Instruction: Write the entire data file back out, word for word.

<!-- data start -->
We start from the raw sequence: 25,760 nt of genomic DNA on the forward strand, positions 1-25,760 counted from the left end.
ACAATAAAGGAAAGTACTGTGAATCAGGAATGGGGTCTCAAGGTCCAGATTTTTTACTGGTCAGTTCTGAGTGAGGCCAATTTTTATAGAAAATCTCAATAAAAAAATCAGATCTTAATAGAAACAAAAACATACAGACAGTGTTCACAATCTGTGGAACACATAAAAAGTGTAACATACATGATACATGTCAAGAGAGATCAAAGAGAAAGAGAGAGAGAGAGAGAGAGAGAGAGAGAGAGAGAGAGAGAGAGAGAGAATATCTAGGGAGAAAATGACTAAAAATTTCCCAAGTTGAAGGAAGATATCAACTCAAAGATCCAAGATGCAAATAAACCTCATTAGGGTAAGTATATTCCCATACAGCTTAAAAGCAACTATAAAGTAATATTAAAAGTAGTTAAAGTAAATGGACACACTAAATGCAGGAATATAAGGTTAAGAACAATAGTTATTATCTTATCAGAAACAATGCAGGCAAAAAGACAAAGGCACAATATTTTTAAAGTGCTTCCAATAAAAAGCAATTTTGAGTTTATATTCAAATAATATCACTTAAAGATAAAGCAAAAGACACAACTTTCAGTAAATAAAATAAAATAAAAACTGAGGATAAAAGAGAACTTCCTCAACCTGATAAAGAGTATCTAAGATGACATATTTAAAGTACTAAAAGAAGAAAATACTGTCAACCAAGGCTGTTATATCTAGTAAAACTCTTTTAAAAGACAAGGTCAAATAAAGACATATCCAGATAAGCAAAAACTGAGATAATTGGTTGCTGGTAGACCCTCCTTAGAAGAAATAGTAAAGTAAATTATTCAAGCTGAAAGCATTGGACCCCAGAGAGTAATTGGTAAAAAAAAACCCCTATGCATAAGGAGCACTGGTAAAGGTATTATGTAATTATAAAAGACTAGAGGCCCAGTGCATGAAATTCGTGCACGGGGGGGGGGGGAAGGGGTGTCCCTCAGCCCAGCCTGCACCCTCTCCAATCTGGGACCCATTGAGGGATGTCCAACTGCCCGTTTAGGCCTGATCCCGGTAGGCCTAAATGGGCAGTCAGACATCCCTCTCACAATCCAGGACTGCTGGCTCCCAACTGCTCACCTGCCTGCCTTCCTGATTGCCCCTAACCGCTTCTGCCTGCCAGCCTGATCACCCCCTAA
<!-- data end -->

We start from the raw sequence: 25,760 nt of genomic DNA on the forward strand, positions 1-25,760 counted from the left end.
ACAATAAAGGAAAGTACTGTGAATCAGGAATGGGGTCTCAAGGTCCAGATTTTTTACTGGTCAGTTCTGAGTGAGGCCAATTTTTATAGAAAATCTCAATAAAAAAATCAGATCTTAATAGAAACAAAAACATACAGACAGTGTTCACAATCTGTGGAACACATAAAAAGTGTAACATACATGATACATGTCAAGAGAGATCAAAGAGAAAGAGAGAGAGAGAGAGAGAGAGAGAGAGAGAGAGAGAGAGAGAGAGAGAATATCTAGGGAGAAAATGACTAAAAATTTCCCAAGTTGAAGGAAGATATCAACTCAAAGATCCAAGATGCAAATAAACCTCATTAGGGTAAGTATATTCCCATACAGCTTAAAAGCAACTATAAAGTAATATTAAAAGTAGTTAAAGTAAATGGACACACTAAATGCAGGAATATAAGGTTAAGAACAATAGTTATTATCTTATCAGAAACAATGCAGGCAAAAAGACAAAGGCACAATATTTTTAAAGTGCTTCCAATAAAAAGCAATTTTGAGTTTATATTCAAATAATATCACTTAAAGATAAAGCAAAAGACACAACTTTCAGTAAATAAAATAAAATAAAAACTGAGGATAAAAGAGAACTTCCTCAACCTGATAAAGAGTATCTAAGATGACATATTTAAAGTACTAAAAGAAGAAAATACTGTCAACCAAGGCTGTTATATCTAGTAAAACTCTTTTAAAAGACAAGGTCAAATAAAGACATATCCAGATAAGCAAAAACTGAGATAATTGGTTGCTGGTAGACCCTCCTTAGAAGAAATAGTAAAGTAAATTATTCAAGCTGAAAGCATTGGACCCCAGAGAGTAATTGGTAAAAAAAAACCCCTATGCATAAGGAGCACTGGTAAAGGTATTATGTAATTATAAAAGACTAGAGGCCCAGTGCATGAAATTCGTGCACGGGGGGGGGGGGAAGGGGTGTCCCTCAGCCCAGCCTGCACCCTCTCCAATCTGGGACCCATTGAGGGATGTCCAACTGCCCGTTTAGGCCTGATCCCGGTAGGCCTAAATGGGCAGTCAGACATCCCTCTCACAATCCAGGACTGCTGGCTCCCAACTGCTCACCTGCCTGCCTTCCTGATTGCCCCTAACCGCTTCTGCCTGCCAGCCTGATCACCCCCTAA